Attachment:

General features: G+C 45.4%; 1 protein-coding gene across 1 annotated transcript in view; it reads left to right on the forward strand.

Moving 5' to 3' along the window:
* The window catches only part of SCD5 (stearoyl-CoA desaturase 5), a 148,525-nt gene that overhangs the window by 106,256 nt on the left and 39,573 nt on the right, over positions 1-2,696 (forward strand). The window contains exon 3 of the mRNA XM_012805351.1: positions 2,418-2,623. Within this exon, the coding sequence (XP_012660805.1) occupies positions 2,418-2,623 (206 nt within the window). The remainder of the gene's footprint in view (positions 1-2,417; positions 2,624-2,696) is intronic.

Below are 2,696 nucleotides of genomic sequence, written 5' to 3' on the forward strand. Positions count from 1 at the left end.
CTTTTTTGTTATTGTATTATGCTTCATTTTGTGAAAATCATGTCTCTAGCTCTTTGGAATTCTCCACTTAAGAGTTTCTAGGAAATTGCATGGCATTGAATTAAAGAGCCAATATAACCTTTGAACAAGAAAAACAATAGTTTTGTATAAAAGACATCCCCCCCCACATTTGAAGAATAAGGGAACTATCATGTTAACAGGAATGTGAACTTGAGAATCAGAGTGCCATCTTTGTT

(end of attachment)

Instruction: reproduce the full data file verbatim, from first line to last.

General features: G+C 45.4%; 1 protein-coding gene across 1 annotated transcript in view; it reads left to right on the forward strand.

Moving 5' to 3' along the window:
* The window catches only part of SCD5 (stearoyl-CoA desaturase 5), a 148,525-nt gene that overhangs the window by 106,256 nt on the left and 39,573 nt on the right, over positions 1-2,696 (forward strand). The window contains exon 3 of the mRNA XM_012805351.1: positions 2,418-2,623. Within this exon, the coding sequence (XP_012660805.1) occupies positions 2,418-2,623 (206 nt within the window). The remainder of the gene's footprint in view (positions 1-2,417; positions 2,624-2,696) is intronic.

Below are 2,696 nucleotides of genomic sequence, written 5' to 3' on the forward strand. Positions count from 1 at the left end.
CTTTTTTGTTATTGTATTATGCTTCATTTTGTGAAAATCATGTCTCTAGCTCTTTGGAATTCTCCACTTAAGAGTTTCTAGGAAATTGCATGGCATTGAATTAAAGAGCCAATATAACCTTTGAACAAGAAAAACAATAGTTTTGTATAAAAGACATCCCCCCCCACATTTGAAGAATAAGGGAACTATCATGTTAACAGGAATGTGAACTTGAGAATCAGAGTGCCATCTTTGTT